Previous research has focused on risk factors associated with early onset of sexual intercourse among adolescents. This study hypothesizes that protective factors identified for other health compromising behaviors are also protective against early onset of sexual intercourse. The study sample included 26,023 students in grades 7-12 (87.5% white, 52.5% male) who did not report a history of sexual abuse in a statewide survey of adolescent health in 1988. Bivariate analyses were stratified into early (13-14 years), middle (15-16 years) and late (17-18 years) adolescence and by gender. Cox proportional hazards survival analysis, stratified by gender, was used to determine risk and protective factors associated with delayed onset of sexual intercourse. Variables showing a significant bivariate association with lower levels of sexual activity across all age groups and genders were: dual-parent families, higher socioeconomic status (SES), better school performance, greater religiosity, absence of suicidal thoughts, feeling adults or parents cared, and high parental expectations. High levels of body pride were associated with higher levels of sexual activity for all age and gender groups. In the multivariate survival analyses, variables significantly associated with delayed onset of sexual activity for both males and females included: dual-parent families, higher SES, residing in rural areas, higher school performance, concerns about the community, and higher religiosity. High parental expectations were a significant protective factor for males but not for females. While many protective factors are not subject to intervention, the present analyses indicate that teen pregnancy prevention may be enhanced by addressing family and educational factors.
Article
PIP This article assesses the abstinence-based programs developed by family life educators and the factors associated with positive results through a review of abstinence promotion programs of the federal government. In 1996, Section 510 was added to Title V of the Social Security Act allocating US$50 million annually from 1998-2000 to fund abstinence education programs, while in 1997, a National Strategy to Prevent Teen Pregnancy was launched by the Office of Adolescent Pregnancy Prevention to provide teen pregnancy programs to at least 25% of the communities. Presented in this paper is a discussion of the Abstinence Only programs, which focus on the prevention of pregnancy and sexually transmitted disease among adolescents, and the Abstinence Plus programs, which emphasize other prevention methods as well as abstinence. Evaluation of Abstinence Only programs include Success Express, Project Taking Charge, Sex Respect, Teen Aid, Values and Choices and Facts and Feelings. Moreover, programs such as Reducing the Risk, Postponing Sexual Involvement, Project Education Now, and Babies Later were evaluated under the Abstinence Plus programs. Several programs evaluated have shown to have a positive effect on attitudes among adolescents, but are not proven to have a significant effect on sexual behavior. In conclusion, this article encourages exploration of new approaches to address teen pregnancy and the increasing incidence of sexually transmitted diseases among adolescents, while the federal government must utilize the implementation of existing programs with positive effects.
Article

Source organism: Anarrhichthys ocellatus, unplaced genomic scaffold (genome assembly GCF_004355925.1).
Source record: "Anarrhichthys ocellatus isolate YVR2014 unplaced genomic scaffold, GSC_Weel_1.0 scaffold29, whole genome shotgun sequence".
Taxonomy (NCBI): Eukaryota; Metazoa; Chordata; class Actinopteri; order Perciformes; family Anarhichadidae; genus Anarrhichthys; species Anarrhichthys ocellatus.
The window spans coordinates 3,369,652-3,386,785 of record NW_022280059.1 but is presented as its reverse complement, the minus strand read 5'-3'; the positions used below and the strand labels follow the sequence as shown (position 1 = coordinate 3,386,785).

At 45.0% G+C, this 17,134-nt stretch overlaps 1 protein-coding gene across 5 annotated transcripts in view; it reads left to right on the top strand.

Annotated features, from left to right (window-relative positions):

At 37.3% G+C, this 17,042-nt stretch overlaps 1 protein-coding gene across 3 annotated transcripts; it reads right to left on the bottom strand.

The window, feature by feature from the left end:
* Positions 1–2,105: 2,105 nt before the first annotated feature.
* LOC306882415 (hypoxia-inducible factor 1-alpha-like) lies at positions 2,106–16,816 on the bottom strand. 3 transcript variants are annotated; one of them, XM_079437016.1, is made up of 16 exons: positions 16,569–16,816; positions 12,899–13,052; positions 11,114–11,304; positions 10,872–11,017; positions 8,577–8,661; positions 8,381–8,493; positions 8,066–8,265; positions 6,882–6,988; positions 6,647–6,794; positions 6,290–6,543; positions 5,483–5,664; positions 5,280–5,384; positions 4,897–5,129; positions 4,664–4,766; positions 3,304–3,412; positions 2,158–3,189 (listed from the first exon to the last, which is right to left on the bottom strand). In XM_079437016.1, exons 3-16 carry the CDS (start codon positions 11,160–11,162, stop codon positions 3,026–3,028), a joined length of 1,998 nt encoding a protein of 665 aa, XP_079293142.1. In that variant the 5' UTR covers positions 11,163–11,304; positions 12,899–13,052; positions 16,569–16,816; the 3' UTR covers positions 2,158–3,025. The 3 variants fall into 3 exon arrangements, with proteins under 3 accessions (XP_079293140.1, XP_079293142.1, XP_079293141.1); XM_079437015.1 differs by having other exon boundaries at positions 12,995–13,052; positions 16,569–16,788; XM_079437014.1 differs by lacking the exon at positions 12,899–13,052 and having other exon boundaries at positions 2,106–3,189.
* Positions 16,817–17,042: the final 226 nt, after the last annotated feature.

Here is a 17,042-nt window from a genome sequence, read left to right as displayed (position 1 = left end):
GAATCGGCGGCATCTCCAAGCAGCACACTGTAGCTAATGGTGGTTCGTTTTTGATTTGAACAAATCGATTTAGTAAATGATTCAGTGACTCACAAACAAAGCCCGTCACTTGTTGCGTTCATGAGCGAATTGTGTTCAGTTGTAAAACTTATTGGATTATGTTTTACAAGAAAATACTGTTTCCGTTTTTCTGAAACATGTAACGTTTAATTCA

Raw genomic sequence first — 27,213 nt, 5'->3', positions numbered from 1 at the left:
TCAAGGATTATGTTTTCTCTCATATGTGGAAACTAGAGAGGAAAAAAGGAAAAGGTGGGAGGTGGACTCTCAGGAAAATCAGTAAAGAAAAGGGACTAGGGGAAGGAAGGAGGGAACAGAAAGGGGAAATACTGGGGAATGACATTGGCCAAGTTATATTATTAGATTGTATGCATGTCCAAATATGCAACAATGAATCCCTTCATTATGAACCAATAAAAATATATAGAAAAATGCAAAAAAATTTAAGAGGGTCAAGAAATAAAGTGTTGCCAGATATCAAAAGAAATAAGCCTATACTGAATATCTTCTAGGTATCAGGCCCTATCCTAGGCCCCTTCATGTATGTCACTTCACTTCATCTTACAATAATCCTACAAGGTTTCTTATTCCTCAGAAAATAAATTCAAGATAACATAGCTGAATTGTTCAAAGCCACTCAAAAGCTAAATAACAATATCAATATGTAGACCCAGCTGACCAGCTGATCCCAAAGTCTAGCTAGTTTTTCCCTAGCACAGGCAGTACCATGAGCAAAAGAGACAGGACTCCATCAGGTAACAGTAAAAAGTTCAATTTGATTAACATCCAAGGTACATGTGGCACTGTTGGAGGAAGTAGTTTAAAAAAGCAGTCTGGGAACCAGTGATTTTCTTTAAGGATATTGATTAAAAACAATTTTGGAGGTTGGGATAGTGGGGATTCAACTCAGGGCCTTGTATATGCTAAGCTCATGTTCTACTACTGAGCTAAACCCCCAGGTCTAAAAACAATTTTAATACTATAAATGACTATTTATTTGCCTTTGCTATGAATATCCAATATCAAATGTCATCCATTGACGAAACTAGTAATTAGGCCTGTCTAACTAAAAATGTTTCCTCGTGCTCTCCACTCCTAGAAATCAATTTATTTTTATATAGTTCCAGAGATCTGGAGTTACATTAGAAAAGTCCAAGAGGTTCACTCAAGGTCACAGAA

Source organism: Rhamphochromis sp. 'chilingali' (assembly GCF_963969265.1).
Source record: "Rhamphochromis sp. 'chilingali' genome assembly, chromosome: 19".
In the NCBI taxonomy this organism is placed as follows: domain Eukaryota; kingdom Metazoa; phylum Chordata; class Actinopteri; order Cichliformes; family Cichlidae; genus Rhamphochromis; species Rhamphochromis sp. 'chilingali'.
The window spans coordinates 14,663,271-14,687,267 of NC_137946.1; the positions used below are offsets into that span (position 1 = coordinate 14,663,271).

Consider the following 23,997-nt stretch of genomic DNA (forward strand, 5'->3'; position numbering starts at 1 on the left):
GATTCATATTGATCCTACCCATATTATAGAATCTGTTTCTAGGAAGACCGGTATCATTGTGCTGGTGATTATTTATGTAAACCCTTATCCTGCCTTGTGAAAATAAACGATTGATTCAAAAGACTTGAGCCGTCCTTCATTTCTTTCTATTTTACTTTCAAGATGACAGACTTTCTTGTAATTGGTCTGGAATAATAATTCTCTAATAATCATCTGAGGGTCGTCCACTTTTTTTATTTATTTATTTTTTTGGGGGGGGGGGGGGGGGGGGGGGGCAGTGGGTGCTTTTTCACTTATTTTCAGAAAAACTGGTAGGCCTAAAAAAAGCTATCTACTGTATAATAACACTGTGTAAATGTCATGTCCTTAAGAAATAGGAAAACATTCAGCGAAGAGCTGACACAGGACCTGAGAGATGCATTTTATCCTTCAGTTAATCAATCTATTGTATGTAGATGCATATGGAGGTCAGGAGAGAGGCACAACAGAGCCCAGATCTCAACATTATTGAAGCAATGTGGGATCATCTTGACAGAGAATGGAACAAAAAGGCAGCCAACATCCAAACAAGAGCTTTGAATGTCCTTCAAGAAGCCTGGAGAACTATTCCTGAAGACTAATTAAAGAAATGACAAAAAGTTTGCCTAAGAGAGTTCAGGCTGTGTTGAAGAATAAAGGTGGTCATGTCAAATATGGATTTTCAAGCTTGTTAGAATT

To guide the development of an intervention to reduce the incidence of sexually transmitted diseases (STDs) in urban, adolescent girls, we investigated such girls' reasons for deciding to have or not to have sexual intercourse. Consecutive girls >or=14 years of age attending an urban adolescent clinic were invited to complete an anonymous survey about sexual decision-making. In this pilot study, girls were asked: (a) whether they agreed with a statement that they had or had not had sexual intercourse "because of my values and beliefs"; and (b) to select from a list one or more specific reasons why they had or had not had intercourse. The girls were categorized by self-report as either "virgins," "currently inactive" (no intercourse in the preceding 3 months), or "currently active" (had intercourse during the preceding 3 months). Usable surveys were obtained from 197 adolescents whose age (18.2 +/- 2.6 years) and race (69% black) were comparable to those of clinic attendees in general. Forty girls (20%; age 16.1 +/- 2.1 years) were virgins, 25 girls (13%; age 17.8 +/- 2.3 years) were inactive, and 132 girls (67%; age 18.9 +/- 2.5 years) were currently active. "Values and beliefs" were cited as the reason for decisions about sexual behavior by 53% of the virgins, but only by 24% of the sexually inactive and 24% of the sexually active girls (p = .002). Virgins were more likely than inactive girls to cite three specific reasons for not having sex: "not the right thing for me now" (82% vs. 50%, p = .007), "waiting until I am older" (69% vs. 8%, p = .001), and "waiting until I am married" (67% vs. 38%, p = .02). The reason "against my religious beliefs" was cited by 23% of virgins and 13% of inactive girls (p = not significant). Personal values were implicit in the two specific reasons for having sex that active girls chose most frequently, namely, "I like/love the person" (86%) and "I like having sex" (37%), although only 24% of these girls had explicitly cited "values and beliefs" as their reason for having sex. Our data indicate that urban girls, both those who have had sexual intercourse and those who have not, view their sexual behavior as being based on personal (although infrequently religious) values. Many of the virginal urban, adolescent girls we surveyed hold abstinence as a personal value. The sexually active adolescents perceive the decision to have sexual intercourse as being based affirmatively on their personal values rather than on the chance occurrence of opportunities to have intercourse. These data may be useful in the development of new strategies for reducing urban adolescent girls' risk of acquiring sexually transmitted diseases.